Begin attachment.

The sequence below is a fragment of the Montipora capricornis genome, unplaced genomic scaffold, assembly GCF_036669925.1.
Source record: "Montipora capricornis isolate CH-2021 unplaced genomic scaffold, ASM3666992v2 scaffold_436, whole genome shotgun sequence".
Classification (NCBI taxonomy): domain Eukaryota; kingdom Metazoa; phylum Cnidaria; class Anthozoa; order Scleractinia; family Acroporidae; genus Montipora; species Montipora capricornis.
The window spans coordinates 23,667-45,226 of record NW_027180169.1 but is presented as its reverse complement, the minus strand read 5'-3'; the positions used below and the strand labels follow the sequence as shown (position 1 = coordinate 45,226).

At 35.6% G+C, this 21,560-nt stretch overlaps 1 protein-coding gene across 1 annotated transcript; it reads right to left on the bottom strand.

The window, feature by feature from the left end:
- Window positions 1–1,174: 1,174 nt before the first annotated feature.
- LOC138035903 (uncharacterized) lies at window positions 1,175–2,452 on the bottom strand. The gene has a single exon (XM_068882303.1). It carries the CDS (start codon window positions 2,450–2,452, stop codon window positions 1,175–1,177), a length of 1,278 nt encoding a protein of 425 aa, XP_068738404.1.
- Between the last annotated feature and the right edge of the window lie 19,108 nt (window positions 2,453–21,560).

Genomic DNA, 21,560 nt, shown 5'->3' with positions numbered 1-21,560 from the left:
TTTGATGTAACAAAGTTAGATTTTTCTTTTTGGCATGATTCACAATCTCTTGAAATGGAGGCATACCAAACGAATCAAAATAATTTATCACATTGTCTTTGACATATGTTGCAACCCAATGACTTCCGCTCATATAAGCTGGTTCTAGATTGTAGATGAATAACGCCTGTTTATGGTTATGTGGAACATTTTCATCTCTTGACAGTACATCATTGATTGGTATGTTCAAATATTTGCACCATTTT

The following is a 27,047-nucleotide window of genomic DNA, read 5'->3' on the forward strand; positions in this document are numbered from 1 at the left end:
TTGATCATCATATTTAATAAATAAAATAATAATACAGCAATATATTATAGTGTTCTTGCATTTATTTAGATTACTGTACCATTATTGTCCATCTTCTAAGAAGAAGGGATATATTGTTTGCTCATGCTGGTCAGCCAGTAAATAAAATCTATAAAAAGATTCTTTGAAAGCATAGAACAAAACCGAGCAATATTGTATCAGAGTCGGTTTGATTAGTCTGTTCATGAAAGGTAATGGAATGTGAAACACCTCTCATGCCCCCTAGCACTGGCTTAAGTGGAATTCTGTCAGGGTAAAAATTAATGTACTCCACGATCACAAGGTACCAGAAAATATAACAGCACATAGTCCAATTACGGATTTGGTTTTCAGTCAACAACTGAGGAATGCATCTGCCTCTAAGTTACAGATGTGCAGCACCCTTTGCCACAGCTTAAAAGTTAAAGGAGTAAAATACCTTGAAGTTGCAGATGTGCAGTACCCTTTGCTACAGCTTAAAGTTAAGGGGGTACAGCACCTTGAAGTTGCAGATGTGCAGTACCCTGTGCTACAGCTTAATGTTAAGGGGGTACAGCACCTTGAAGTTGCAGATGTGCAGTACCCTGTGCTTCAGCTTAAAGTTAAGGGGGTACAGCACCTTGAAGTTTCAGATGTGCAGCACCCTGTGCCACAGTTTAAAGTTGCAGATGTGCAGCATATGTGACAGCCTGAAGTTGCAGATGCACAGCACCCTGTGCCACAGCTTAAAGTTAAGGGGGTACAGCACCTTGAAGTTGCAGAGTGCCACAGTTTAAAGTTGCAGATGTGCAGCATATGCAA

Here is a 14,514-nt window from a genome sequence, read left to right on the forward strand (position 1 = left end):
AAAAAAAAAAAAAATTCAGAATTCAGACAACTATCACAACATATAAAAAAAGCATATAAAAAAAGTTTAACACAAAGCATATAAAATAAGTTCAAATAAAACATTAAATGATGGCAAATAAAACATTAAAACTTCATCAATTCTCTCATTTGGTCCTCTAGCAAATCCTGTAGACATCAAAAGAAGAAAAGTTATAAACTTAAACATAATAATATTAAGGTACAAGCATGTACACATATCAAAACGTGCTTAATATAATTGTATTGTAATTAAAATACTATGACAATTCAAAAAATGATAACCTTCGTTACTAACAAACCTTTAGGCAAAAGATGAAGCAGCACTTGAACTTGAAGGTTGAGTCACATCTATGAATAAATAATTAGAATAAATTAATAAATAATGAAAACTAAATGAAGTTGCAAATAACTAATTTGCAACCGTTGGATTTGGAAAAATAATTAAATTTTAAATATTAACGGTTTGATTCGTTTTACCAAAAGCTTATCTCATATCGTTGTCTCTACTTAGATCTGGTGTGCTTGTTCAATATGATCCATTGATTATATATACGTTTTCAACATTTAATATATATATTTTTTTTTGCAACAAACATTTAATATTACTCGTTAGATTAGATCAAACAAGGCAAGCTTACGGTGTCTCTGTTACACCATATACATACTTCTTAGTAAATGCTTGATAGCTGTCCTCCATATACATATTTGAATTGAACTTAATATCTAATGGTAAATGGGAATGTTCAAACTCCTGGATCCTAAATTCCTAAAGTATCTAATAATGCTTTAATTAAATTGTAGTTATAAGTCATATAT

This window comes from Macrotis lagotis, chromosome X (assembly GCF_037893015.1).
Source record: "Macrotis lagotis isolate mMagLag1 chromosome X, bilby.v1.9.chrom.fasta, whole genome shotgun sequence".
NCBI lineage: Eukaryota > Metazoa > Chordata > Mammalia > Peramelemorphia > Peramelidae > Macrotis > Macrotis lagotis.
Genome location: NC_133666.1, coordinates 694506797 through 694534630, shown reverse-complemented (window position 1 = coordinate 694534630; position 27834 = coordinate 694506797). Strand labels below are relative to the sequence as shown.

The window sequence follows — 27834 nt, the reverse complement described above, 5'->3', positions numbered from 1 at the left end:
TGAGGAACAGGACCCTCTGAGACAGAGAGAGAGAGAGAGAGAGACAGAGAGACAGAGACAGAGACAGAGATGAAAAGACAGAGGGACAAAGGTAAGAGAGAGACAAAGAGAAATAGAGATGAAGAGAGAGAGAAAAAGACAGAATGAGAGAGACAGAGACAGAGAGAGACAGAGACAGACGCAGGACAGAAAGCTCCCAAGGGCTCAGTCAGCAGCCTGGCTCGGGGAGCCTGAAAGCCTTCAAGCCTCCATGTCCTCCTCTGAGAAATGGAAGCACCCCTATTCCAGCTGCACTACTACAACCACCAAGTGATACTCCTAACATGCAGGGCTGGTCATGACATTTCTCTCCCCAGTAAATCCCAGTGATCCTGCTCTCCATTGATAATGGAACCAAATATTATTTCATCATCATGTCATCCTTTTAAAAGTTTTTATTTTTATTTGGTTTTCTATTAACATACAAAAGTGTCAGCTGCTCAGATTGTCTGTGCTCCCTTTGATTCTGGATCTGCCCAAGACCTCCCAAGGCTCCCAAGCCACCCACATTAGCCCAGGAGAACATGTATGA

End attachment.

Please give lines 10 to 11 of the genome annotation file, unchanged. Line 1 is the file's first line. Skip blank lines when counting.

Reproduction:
Genomic DNA, 21,560 nt, shown 5'->3' with positions numbered 1-21,560 from the left:
TTTGATGTAACAAAGTTAGATTTTTCTTTTTGGCATGATTCACAATCTCTTGAAATGGAGGCATACCAAACGAATCAAAATAATTTATCACATTGTCTTTGACATATGTTGCAACCCAATGACTTCCGCTCATATAAGCTGGTTCTAGATTGTAGATGAATAACGCCTGTTTATGGTTATGTGGAACATTTTCATCTCTTGACAGTACATCATTGATTGGTATGTTCAAATATTTGCACCATTTT